All Saints Episcopal Church Cemetery

Prior to a weekend trip to Myrtle Beach I researched the area to see if there were any historic cemeteries that we could visit while there. (Isn’t that what everyone does when planning a beach trip itinerary?) I found some information on the graveyard at All Saints Episcopal Church on Pawleys Island that looked promising. The cemetery, established sometime in the 1820s, is the final resting place of famous author James Dickey, several politicians, and Alice Flagg, who is the subject of a fairly well-known ghost story. The grounds are well-maintained and the buried lie beneath picturesque trees draped in Spanish moss surrounded by a brick fence and wrought iron gates. Because of its age, the cemetery hosts a variety of grave markers both old and contemporary.

Alice Flagg’s grave

Grave offerings of shells were common.

Markers for the “unknown” interred.

Back at home when I had time to research the names on the markers I discovered several tragedies surrounding several of the more recent names, like a murder victim and a teenager who was accidentally shot by a friend. There is something very sobering about being able to link a grave to a person and their manner of death.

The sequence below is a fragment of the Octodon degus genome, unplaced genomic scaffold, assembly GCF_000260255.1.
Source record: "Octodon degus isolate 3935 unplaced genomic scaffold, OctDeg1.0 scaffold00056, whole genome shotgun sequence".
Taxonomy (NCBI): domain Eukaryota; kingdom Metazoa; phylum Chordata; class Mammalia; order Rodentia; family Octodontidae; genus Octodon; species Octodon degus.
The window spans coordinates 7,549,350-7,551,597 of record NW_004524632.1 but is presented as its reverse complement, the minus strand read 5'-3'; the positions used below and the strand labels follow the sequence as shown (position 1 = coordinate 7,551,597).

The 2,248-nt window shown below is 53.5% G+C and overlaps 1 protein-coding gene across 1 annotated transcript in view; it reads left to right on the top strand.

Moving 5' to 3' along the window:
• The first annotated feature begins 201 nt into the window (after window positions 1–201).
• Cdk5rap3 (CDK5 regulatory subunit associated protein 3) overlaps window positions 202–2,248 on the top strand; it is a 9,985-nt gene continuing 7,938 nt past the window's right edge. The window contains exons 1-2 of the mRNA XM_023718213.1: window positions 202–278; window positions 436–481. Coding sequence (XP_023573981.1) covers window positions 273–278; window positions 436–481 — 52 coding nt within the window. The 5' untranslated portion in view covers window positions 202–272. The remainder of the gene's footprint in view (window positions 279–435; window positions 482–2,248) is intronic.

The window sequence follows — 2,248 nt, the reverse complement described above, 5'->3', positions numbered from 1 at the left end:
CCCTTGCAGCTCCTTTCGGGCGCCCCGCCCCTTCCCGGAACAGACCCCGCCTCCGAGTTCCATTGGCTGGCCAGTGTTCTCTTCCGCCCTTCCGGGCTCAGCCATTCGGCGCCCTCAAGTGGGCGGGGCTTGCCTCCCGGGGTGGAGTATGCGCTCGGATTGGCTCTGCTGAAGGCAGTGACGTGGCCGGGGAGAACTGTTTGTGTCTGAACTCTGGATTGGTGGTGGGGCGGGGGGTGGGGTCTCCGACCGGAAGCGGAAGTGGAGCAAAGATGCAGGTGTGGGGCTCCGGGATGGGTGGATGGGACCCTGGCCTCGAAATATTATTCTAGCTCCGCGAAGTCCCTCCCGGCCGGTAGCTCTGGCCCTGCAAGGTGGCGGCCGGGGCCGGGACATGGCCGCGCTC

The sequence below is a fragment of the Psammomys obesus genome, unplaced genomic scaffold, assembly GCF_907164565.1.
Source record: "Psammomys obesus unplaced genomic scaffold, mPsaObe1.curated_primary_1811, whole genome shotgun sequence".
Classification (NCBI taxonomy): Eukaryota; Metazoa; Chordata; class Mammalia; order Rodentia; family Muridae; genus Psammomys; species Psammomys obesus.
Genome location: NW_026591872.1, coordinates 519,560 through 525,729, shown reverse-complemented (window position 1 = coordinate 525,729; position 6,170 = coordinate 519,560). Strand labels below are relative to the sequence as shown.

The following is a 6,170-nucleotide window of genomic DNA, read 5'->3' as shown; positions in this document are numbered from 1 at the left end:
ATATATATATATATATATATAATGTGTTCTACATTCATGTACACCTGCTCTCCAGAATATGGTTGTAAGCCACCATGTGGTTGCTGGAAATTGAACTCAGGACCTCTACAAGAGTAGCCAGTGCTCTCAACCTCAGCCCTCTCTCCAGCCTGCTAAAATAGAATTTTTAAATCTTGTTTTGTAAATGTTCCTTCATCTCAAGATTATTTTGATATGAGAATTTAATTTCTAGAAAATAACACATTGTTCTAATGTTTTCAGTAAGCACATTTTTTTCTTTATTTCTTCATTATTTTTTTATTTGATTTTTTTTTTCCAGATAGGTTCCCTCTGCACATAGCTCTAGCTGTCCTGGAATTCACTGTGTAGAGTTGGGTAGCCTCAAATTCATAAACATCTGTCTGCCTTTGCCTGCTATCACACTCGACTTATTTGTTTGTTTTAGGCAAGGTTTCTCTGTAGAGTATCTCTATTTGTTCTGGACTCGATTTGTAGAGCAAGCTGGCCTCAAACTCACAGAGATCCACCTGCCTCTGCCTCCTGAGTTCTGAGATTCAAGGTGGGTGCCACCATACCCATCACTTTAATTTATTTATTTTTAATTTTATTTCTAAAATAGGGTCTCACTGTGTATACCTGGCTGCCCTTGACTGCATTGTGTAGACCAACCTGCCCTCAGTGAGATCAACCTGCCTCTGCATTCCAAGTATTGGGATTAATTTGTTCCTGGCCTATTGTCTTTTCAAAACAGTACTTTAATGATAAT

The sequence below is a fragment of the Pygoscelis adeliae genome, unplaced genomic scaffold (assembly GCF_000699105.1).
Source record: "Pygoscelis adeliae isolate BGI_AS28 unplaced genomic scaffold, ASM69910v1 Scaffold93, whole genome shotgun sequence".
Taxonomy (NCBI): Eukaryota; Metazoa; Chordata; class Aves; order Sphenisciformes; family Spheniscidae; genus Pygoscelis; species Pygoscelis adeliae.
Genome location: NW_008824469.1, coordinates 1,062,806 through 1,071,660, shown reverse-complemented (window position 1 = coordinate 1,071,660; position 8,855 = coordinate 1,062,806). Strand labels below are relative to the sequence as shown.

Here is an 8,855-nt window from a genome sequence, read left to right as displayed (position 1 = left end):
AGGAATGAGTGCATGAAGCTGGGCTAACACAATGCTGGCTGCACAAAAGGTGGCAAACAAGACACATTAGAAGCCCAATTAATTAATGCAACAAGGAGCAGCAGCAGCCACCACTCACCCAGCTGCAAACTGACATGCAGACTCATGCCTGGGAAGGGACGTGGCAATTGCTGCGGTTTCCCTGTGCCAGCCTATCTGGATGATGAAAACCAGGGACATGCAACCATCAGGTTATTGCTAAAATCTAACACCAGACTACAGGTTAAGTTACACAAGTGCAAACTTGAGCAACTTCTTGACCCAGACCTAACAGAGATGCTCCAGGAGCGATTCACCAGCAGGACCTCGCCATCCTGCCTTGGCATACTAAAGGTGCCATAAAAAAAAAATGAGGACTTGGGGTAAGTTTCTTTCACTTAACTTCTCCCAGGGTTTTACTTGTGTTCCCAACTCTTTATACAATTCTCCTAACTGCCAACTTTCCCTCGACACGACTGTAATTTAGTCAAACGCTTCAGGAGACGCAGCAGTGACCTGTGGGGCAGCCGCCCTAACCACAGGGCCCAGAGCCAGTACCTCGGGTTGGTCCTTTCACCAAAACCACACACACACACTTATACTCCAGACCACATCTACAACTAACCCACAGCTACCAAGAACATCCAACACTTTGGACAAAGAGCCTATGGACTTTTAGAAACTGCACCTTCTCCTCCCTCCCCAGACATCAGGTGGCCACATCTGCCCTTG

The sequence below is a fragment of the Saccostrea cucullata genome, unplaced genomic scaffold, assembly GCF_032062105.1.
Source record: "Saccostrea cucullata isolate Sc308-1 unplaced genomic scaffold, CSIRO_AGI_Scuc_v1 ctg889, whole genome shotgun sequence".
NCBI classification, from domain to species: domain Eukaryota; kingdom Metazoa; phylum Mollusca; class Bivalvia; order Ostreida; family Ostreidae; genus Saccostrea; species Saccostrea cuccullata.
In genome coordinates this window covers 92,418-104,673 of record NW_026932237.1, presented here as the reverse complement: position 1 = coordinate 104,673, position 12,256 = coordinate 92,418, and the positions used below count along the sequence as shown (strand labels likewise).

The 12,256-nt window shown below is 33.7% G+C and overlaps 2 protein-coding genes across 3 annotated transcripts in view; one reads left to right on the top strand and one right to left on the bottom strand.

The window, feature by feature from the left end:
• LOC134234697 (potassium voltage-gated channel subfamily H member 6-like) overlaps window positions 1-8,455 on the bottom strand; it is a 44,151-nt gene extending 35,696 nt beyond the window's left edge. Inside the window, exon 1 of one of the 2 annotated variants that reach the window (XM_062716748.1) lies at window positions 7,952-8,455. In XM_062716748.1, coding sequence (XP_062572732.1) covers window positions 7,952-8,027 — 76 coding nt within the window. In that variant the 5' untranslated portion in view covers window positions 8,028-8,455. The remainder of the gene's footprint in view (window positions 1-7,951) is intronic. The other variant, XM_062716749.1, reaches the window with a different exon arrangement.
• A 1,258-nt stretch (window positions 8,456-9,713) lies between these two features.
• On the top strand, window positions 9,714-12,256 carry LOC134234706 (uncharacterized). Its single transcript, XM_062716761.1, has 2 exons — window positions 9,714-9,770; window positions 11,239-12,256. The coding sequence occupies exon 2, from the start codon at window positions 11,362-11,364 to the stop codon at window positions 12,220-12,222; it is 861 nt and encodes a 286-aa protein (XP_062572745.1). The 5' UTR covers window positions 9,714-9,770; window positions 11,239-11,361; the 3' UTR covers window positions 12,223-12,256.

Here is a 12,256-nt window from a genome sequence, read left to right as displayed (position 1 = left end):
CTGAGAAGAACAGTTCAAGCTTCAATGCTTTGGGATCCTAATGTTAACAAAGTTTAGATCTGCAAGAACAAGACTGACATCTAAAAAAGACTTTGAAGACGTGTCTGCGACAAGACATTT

2 thoughts on “All Saints Episcopal Church Cemetery”

  1. “There is something very sobering about being able to link a grave to a person and their manner of death.”

    True. I wonder if graves should/could do more to tell a person's story. For many, a grave may be the most enduring thing we leave behind.


  2. That's a good point and part of what intrigues me so much about Victorian graveyards. For those who had the funds, a grave marker might have been the only way someone was remembered. The person (or his/her family) put a great deal of thought into selecting what motifs, symbols, and words were on the tombstone or monument.

    A lot of people take for granted the technological advances that we enjoy these days. In the future, if someone wants to research another person they'll likely be able to pull up an online profile or website of some sort, which could be good or bad depending on its contents.


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